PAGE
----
Pragmatism

In: Philosophy and Psychology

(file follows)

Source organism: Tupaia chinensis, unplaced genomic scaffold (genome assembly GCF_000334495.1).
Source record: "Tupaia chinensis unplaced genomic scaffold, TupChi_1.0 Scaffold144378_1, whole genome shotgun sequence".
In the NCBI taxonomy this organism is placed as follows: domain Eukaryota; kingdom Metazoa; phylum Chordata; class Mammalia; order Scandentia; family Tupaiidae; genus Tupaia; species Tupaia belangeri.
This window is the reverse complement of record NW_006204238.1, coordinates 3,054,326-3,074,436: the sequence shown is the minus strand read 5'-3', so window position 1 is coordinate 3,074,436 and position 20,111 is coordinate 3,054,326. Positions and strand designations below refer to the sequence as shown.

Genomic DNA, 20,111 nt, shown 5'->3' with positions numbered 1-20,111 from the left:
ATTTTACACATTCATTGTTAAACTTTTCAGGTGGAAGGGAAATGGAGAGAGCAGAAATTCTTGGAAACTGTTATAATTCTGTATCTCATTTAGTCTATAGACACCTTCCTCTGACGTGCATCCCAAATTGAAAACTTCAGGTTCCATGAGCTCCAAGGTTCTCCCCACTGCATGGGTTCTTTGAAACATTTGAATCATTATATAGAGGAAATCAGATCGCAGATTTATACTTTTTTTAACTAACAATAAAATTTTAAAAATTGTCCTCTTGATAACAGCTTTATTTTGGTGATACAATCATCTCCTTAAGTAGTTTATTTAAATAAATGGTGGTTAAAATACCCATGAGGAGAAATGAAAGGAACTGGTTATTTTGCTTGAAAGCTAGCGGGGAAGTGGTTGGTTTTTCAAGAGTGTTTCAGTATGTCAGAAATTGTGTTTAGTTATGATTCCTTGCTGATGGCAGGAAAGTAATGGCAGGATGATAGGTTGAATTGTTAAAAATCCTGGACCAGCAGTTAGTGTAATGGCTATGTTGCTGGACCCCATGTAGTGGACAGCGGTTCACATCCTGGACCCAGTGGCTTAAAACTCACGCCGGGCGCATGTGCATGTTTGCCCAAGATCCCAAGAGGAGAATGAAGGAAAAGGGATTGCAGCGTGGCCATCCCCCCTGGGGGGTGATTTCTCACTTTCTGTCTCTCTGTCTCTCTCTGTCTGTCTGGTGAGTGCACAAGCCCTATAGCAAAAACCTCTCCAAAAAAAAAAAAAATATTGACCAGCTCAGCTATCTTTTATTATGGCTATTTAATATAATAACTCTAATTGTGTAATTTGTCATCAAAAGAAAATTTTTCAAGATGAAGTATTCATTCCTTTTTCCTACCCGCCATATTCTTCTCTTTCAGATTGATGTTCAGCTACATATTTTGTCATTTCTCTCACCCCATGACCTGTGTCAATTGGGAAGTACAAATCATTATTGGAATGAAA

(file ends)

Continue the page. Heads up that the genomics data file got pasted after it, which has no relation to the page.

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The United States distinctive contribution to philosophy is known as pragmatism or, sometimes, American pragmatism. Pragmatism is the philosophy where practical consequences and real effects are vital components of meaning and truth. Pragmatists rejected the idea that there is such a thing as fixed, absolute truth. Instead, they held that truth is relative to a time and place and purpose and is thus ever changing in light of new data. philosophical analysis resolves complex propositions or concepts into simpler ones. An elementary example is the proposition square circles are nonexistent things might be resolved by analysis into the simpler proposition no squares are circular. Pragmatism is an American theoretical movement that was developed by Charles Sanders Peirce in the 1870s. Pragmatism argues that the truth and meaning of an idea is directly related to its practical outcome. Analytic philosophy was developed by philosophers Bertrand Russell and G.E. Moore in the early 1900s and received widespread attention in English-speaking countries during the 20th century. Analytic philosophy emphasizes the use of logical argument, language analysis and scientific methods in approaching ideas. Pragmatism and analytic philosophy are uniquely American movements in that they drastically differ from the philosophy found in Europe during the same period. Pragmatism and analytic philosophy are centered on a scientific approach to argument and analysis, whereas 19th and 20th century European philosophy, called continental philosophy and found in such countries as Germany and France, generally rejects scientific methods, preferring to view thought in the context of such factors as space, time, history, culture and language. In addition, continental philosophers place importance on theory as well as practice, often viewing their philosophy in terms of individual, moral, or…...

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